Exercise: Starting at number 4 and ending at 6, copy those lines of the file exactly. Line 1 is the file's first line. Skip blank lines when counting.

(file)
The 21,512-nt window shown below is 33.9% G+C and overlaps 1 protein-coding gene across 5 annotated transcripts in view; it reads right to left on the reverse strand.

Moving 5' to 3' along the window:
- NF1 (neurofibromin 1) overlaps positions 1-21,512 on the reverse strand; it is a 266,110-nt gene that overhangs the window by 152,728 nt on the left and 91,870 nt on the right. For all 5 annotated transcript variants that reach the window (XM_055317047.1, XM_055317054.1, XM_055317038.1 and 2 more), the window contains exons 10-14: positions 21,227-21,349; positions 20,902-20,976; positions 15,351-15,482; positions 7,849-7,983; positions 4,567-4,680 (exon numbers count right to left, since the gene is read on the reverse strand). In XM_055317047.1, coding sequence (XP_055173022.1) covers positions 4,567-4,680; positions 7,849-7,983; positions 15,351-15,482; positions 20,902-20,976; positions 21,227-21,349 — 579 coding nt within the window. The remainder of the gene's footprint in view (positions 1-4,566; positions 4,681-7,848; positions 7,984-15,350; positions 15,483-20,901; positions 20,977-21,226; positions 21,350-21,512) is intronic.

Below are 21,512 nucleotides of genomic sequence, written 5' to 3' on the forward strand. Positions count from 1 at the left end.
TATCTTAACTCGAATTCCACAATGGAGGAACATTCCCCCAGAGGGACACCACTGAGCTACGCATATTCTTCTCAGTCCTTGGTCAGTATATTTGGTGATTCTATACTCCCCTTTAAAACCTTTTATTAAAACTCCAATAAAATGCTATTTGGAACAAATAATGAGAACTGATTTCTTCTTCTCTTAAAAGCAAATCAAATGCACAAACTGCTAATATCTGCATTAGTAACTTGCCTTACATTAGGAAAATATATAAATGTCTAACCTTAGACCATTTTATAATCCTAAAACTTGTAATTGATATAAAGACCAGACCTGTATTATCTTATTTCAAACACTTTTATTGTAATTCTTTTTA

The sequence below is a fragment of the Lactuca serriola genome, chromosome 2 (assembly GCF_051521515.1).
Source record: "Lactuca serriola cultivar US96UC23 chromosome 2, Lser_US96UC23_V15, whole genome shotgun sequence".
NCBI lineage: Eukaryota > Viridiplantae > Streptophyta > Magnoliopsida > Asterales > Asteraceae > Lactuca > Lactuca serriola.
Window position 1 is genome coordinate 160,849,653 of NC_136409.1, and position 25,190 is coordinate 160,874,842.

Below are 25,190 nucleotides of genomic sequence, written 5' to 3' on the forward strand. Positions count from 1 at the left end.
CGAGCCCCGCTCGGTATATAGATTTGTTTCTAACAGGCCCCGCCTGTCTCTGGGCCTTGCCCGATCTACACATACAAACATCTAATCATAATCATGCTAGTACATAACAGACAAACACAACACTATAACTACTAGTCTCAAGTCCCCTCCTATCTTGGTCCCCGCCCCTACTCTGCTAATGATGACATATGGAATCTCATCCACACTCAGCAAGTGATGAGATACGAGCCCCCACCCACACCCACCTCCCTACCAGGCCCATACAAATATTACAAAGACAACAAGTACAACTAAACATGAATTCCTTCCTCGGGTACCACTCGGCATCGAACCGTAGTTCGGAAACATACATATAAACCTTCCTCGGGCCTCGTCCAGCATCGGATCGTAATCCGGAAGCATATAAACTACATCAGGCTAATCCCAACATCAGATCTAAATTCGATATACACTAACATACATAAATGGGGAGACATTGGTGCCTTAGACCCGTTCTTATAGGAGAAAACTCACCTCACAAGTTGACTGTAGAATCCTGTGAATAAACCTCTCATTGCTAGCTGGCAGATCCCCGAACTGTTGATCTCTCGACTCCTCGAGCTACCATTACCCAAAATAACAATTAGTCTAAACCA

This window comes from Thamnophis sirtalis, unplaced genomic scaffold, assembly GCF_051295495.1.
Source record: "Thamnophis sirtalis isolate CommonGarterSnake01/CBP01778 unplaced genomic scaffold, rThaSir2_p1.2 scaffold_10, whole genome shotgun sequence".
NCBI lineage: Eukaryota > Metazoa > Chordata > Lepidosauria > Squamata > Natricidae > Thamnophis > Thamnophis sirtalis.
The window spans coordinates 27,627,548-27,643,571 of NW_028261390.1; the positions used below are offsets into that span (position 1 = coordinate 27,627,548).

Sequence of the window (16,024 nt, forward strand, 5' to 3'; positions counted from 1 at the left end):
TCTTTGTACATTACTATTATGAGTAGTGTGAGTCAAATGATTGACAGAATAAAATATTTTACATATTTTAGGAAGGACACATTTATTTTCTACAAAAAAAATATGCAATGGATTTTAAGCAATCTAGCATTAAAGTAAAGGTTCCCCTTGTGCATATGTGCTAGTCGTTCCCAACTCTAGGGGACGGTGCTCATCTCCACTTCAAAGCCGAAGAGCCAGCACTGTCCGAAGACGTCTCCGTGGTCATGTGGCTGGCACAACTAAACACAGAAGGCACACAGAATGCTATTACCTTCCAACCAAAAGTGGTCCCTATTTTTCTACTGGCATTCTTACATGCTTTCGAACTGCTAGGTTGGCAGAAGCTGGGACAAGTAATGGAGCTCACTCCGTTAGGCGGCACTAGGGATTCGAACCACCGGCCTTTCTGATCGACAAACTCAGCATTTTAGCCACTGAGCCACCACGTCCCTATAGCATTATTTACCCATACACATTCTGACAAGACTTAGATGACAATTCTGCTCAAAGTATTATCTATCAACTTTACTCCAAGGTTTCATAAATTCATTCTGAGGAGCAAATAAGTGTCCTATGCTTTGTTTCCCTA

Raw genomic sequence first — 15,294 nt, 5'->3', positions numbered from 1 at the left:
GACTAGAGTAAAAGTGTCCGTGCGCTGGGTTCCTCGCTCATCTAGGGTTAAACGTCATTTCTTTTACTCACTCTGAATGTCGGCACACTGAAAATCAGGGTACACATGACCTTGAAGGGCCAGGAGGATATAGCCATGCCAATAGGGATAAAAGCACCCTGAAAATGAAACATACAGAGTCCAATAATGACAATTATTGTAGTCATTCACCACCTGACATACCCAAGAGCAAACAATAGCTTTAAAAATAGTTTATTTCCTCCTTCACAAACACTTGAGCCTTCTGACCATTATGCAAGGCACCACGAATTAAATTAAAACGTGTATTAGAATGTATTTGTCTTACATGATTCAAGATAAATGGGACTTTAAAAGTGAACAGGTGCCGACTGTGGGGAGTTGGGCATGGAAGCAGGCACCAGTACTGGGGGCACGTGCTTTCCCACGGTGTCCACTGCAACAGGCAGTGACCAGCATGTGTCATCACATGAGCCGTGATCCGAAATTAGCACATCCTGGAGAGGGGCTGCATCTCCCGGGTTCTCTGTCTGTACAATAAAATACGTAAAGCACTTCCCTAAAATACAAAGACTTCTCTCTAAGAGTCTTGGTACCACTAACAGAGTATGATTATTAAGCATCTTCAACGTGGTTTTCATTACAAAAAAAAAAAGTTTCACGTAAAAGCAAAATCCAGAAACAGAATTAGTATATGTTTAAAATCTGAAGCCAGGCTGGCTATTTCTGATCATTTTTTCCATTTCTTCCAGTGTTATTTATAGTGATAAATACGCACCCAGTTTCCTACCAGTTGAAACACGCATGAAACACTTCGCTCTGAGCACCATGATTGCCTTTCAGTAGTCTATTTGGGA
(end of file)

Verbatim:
Below are 21,512 nucleotides of genomic sequence, written 5' to 3' on the forward strand. Positions count from 1 at the left end.
TATCTTAACTCGAATTCCACAATGGAGGAACATTCCCCCAGAGGGACACCACTGAGCTACGCATATTCTTCTCAGTCCTTGGTCAGTATATTTGGTGATTCTATACTCCCCTTTAAAACCTTTTATTAAAACTCCAATAAAATGCTATTTGGAACAAATAATGAGAACTGATTTCTTCTTCTCTTAAAAGCAAATCAAATGCACAAACTGCTAATATCTGCATTAGTAACTTGCCTTACATTAGGAAAATATATAAATGTCTAACCTTAGACCATTTTATAATCCTAAAACTTGTAATTGATATAAAGACCAGACCTGTATTATCTTATTTCAAACACTTTTATTGTAATTCTTTTTA

The sequence below is a fragment of the Lactuca serriola genome, chromosome 2 (assembly GCF_051521515.1).